AVON PARK, Fla. -- Three former Highlands Youth Academy staff members were arrested after a years-long investigation found criminal misconduct and abuse toward juveniles while they were administrators.

"It is an absolute, unequivocal train wreck," Sheriff Grady Judd, who has criticized the facility in the past, said.

Norma Wynn, 56, of Sebring, Jose Sanchez, 63, of Sebring and Johnny Hart, 40, of Okaloosa County face several charges including tampering with evidence and failing to report child abuse/neglect, according to the Polk County Sheriff’s Office.

In 2013, a riot broke out at the Highlands Youth Academy, which was called the Avon Park Youth Academy at the time. Juvenile inmates broke windows and trashed the facility over a game of basketball and a cup of ramen noodles. Judd said they caused about $350,000 in damage.

A couple of years later, the Polk County Sheriff's Office released video of employees trying to break up a fight. While they're preoccupied, another teenager is seen escaping.

In November 2015, detectives received tips regarding alleged wrongdoing and criminal activity occurring at Highlands Youth Academy, which is a Department of Juvenile Justice non-secure residential program, that wasn't being reported, according to the sheriff’s office.

The sheriff’s office reports the allegations included sexual activity between staff and residents and juvenile residents battering staff members without action being taken by administration.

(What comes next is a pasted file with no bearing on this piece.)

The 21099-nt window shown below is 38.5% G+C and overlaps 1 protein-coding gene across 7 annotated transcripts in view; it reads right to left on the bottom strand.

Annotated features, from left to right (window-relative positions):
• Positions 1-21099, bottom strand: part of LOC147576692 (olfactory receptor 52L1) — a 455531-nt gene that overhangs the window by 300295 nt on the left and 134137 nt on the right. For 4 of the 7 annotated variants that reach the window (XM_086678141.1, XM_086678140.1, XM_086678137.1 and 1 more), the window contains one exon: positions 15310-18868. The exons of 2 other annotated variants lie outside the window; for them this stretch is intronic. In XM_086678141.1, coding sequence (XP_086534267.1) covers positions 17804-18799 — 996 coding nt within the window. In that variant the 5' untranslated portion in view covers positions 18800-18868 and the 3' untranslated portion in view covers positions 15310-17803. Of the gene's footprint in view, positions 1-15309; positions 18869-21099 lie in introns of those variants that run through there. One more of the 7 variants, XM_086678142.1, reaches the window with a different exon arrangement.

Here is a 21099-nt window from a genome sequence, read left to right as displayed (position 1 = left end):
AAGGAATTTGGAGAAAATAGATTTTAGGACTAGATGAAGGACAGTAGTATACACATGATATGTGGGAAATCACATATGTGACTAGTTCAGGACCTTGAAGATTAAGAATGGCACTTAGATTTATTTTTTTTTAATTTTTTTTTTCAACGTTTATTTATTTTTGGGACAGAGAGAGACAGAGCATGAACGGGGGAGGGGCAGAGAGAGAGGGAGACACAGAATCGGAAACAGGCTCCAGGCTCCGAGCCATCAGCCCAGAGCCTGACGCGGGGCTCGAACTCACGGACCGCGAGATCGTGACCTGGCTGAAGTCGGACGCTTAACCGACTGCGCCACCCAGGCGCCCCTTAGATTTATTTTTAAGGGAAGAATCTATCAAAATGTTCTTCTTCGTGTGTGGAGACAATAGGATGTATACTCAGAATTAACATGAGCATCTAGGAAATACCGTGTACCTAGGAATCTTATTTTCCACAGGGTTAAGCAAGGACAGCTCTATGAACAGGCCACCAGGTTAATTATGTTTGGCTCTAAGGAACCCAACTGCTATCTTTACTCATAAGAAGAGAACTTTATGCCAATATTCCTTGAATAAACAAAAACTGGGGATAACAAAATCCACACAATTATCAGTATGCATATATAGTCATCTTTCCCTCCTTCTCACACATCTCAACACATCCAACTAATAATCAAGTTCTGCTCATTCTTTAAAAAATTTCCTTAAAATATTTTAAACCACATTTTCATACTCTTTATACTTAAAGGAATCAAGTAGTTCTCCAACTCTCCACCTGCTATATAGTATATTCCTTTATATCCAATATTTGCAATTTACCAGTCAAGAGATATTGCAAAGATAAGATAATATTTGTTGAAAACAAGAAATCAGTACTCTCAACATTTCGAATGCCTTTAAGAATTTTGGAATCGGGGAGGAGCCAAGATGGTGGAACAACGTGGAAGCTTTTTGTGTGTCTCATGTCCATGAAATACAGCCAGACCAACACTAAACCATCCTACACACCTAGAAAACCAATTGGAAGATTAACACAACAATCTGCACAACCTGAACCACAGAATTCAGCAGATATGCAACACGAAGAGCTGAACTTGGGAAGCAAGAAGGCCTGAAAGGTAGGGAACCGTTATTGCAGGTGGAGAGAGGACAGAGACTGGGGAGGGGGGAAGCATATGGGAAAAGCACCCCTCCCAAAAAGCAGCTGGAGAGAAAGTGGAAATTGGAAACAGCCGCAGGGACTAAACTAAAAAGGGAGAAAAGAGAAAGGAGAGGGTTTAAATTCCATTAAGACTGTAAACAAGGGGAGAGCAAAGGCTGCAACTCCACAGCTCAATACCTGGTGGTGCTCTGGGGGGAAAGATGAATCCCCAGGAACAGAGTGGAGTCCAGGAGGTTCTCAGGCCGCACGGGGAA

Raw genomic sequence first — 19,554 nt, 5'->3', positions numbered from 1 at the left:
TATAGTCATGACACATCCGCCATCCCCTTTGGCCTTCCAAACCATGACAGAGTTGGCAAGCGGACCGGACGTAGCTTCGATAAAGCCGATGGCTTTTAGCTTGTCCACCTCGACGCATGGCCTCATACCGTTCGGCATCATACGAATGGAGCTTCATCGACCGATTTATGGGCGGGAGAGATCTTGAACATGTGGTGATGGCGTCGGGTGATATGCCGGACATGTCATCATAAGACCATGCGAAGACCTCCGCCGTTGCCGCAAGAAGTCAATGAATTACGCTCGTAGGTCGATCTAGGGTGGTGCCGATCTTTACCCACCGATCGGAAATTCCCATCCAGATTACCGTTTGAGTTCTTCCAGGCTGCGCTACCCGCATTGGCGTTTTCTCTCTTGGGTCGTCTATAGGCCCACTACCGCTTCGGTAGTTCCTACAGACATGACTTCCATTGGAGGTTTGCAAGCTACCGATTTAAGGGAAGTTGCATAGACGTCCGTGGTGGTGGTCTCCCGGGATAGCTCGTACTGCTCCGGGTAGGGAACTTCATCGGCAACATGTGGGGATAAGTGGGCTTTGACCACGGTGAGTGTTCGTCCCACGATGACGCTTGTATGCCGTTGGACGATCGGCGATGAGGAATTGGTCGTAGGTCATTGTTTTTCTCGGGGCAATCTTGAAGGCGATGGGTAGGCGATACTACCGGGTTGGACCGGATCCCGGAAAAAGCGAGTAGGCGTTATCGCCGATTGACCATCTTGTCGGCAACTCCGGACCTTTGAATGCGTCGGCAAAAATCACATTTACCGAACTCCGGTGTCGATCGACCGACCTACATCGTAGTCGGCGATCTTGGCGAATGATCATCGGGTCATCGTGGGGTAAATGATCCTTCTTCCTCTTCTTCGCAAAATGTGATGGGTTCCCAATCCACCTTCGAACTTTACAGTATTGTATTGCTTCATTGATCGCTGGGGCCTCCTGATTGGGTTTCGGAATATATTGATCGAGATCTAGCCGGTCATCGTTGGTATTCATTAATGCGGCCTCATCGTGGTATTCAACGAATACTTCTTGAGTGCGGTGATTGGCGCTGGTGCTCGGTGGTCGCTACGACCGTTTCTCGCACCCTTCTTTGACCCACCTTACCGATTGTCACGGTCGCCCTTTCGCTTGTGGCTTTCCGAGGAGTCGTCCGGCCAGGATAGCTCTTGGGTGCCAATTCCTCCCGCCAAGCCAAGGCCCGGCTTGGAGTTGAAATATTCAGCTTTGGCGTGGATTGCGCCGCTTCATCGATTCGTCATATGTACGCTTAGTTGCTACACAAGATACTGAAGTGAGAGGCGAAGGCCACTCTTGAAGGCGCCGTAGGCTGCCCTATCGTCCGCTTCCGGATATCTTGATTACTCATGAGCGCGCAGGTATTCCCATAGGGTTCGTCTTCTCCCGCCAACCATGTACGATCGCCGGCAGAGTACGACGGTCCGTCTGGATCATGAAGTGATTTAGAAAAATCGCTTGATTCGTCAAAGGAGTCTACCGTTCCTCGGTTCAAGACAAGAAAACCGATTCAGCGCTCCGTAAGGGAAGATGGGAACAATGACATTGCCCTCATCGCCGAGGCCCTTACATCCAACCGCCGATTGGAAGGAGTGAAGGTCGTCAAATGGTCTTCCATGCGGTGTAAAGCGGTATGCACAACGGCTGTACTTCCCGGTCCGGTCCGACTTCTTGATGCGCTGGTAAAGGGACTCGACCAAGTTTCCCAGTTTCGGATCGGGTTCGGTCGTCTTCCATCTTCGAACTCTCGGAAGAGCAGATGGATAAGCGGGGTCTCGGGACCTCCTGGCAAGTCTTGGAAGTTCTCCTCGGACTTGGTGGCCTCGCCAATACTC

"If we could list all of the allegations, you would go, 'oh my gosh,'" Judd explained.

Detectives said they were able to determine all three of those arrested intentionally destroyed or tampered with evidence, failed to report child abuse, and willfully neglected juveniles under their care.

In June of 2015 a grand jury in Polk County found the youth academy "in its current state is a disgrace and should cease to exist."

The Department of Juvenile Justice did not shut down the facility and continued to employ G4S, a private company, to operate the facility. Judd has railed against the Department of Juvenile Justice and G4S for years.

"G4S owes the taxpayers of the state of Florida a rebate, and they owe apologies to the kids," Judd said Friday.

G4S declined to comment Friday afternoon. 10News also reached out to the Department of Juvenile Justice, but has not heard back yet.